So now you have the dirt on the filth that surrounds you, but I found another little tidbit of scum to show you… Your desk is potentially 400 times dirtier than the average toilet seat, says University of Arizona microbiologist Dr. Charles Gerba, as reported in EHS Today. But bacterial levels do not stay stable and instead increase from 19% to 30% throughout the workday. And just because my foray into horror-inducing is even close to finishing, I’d also like to let you know that two of the bacteria found by Dr. Gerba happened to of the antibiotic-resistant type. Just because I don’t like presenting problems without giving solutions, here’s how to protect yourself.
Where Do They Come From?
Before you start running around with a flamethrower, I’d like to let you know that you are the primary source, you filthy animal. If you think that humans outgrow their sticky-handed dirty habits at a post-adolescent age, you’d be grossly (get it, gross?) mistaken.
First off, if you’re one of the disgustingly under 50% of people that don’t wash their hands after using the restroom, stop, because that’s where most bacteria originates: in the moist, soft crevices of your… um, crevices. Then Mr./Mrs. I-Touch-My-Bum-But-Don’t-Wash needs cash, so they go the ATM, leaving a bit of their bacteria there, and then they get a taxi to the office where they open the door. Then you, Mr. I-Wash-and-Think-That’s-Enough gets money for lunch, opens the door and goes into the office, gets a ride to a restaurant for lunch, and then puts food into their mouth. Congratulations! You just went from Mr. I-Wash-and-Think-That’s-Enough to Mr. I’ve-Got-a-Stomach-Bug-But-Thought-It-Was-the-Burrito-I-Had-for-Lunch.
But you actually got it from the taxicab’s door handle. Then you go back to the office with your new, unwanted collection of antibiotic-resistant bugs and proceed to use your computer, phone and give a congratulatory pat on the back to a coworker. Boom! Now you have a sexual harassment case on your hands and contaminated that coworker who reported you to HR because of your inappropriate back-patting. It’s a vicious cycle I’m telling you.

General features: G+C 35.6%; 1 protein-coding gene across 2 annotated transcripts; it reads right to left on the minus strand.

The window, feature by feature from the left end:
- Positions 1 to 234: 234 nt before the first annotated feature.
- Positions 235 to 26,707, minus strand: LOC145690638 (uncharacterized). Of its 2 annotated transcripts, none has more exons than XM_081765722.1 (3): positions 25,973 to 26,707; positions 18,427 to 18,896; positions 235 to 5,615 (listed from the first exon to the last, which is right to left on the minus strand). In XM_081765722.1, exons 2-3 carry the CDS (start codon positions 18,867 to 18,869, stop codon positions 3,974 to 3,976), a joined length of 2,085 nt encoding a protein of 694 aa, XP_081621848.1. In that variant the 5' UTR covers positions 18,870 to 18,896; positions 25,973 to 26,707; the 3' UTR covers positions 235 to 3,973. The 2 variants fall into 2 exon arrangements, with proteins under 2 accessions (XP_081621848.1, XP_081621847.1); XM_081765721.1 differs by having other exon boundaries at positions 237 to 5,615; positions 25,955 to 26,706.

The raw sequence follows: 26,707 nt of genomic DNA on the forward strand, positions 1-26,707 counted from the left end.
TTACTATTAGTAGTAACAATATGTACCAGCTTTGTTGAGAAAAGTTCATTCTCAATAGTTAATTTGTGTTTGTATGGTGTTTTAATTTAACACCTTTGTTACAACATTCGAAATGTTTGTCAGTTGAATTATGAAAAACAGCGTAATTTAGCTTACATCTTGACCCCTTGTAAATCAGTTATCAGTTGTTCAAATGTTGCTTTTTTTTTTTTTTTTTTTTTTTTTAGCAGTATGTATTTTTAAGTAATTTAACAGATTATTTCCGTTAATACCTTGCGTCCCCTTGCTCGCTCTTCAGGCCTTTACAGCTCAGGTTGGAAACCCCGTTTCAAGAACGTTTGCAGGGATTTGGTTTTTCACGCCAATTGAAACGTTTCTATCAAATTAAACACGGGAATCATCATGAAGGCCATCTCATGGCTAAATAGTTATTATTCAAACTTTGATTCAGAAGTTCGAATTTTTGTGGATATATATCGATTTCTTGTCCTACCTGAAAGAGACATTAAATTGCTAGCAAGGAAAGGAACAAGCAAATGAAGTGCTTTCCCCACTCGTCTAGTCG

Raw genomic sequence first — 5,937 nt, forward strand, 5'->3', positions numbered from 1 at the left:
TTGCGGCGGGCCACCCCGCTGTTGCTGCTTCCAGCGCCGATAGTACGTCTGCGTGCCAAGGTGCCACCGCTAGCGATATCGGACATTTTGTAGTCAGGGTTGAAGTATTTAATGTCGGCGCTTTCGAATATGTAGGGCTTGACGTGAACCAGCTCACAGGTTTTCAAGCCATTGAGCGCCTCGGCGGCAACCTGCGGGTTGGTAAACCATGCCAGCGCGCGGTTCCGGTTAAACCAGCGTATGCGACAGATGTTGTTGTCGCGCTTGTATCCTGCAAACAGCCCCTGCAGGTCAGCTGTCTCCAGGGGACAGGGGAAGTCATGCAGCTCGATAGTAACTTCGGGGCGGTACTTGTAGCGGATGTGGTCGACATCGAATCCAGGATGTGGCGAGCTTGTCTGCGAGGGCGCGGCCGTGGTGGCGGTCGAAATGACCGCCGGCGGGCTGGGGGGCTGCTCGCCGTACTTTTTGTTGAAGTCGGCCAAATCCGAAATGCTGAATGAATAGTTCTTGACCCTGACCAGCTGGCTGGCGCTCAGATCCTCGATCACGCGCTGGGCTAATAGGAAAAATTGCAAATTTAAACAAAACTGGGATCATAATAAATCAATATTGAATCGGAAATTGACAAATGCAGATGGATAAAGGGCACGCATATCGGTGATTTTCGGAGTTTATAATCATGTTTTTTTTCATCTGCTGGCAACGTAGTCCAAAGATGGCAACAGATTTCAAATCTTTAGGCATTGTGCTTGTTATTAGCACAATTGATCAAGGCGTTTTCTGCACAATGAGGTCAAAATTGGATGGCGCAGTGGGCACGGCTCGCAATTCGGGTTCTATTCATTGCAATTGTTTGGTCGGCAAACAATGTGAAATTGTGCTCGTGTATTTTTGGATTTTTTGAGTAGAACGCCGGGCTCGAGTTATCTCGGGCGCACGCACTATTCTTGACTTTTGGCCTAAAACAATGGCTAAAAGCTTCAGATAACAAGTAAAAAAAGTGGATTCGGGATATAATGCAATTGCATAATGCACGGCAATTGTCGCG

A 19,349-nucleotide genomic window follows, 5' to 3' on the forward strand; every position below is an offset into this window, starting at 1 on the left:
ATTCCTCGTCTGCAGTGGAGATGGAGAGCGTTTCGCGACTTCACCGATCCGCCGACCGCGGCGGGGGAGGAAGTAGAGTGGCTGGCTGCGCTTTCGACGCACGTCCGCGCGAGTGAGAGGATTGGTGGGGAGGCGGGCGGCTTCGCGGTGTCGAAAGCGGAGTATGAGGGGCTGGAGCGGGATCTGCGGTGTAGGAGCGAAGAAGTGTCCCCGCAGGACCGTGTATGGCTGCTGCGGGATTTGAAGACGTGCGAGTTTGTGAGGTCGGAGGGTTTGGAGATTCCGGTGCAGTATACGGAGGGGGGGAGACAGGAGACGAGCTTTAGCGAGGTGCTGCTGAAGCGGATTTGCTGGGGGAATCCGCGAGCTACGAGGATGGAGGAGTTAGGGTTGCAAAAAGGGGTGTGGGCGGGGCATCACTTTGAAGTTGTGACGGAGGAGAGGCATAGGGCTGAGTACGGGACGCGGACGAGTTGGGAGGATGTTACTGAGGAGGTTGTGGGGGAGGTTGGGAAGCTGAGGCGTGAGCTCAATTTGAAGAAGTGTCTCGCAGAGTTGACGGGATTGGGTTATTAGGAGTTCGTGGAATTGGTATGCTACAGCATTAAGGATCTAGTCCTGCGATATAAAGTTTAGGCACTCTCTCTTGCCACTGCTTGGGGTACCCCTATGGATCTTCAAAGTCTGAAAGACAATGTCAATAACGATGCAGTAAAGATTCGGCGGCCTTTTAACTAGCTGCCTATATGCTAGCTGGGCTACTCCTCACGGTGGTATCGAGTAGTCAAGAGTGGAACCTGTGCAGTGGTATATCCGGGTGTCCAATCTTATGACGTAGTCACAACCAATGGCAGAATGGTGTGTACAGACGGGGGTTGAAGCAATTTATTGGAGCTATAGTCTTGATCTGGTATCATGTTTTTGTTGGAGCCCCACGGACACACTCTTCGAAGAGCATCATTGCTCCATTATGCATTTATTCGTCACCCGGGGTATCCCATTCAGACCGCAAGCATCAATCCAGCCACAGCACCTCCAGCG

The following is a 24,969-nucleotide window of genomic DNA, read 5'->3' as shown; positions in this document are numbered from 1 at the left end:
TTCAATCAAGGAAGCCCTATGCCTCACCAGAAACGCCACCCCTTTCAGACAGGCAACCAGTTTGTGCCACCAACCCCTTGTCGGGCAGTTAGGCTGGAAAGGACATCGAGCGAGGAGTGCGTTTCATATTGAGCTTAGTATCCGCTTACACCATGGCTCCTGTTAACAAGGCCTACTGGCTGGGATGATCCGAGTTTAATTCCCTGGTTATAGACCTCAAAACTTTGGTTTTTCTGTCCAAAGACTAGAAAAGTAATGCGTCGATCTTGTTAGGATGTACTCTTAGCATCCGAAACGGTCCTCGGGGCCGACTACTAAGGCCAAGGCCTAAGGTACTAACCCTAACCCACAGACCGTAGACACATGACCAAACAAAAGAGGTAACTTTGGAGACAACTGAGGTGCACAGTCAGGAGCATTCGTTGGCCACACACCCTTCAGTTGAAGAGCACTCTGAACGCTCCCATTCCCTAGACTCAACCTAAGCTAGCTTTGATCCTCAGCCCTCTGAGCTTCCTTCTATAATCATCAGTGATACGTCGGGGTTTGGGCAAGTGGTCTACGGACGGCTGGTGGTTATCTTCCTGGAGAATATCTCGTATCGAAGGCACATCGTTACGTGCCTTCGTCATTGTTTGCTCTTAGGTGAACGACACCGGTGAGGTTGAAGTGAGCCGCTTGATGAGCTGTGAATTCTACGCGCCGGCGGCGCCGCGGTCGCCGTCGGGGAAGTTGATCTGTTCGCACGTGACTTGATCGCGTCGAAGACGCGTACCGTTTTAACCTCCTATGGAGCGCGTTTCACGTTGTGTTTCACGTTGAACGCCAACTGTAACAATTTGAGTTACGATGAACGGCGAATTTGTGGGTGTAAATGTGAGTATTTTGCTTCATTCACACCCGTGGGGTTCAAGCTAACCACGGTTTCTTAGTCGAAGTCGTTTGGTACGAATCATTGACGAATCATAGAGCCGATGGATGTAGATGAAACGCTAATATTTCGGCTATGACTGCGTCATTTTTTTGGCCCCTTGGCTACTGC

Stomach Bug Is the Best Case Scenario
According to a Today article by journalist Matt Lauer, beyond the expected fecal matter, bacteria and viruses found on and in a taxi, you can even potentially contract horrifying you-have-to-have-sex-or-exchange-bodily-fluids-normally-to-contract viruses such as Hepatitis A and, I quote, “Candida albicans, probably vaginal in origin” – found on an escalator. Because the only thing you want to do after an orgasm is ride an escalator, right?
Stress and the Immune System
So to compound all my fear mongering is the fact that stress suppresses the immune system. It’s an evolutionary runoff in which our ancestors would suppress all nonessential bodily functions not pertinent to survival during a “fight or flight” scenario. Stress today though has nothing to do with being chased down by a horny wooly mammoth that you inadvertently interrupted while looking for edible twigs, but the body doesn’t know that. Being that the brain can distinguish between a screaming boss with veins popping out his temple, while creating a torrential spray of spittle or an understandably frustrated mammoth with a boner barreling towards you, it follows like the same protocol of expanding the oxygen-absorbing capacity of the lungs, increasing blood flow to the brain to help perception, and suppressing the immune system. Now combine a compromised immune system with a filthy office, and you have the ingredients for a miserable, snot-filled weekend!
Is there anything you would like to add to this article? Well, let me know in the comments section below!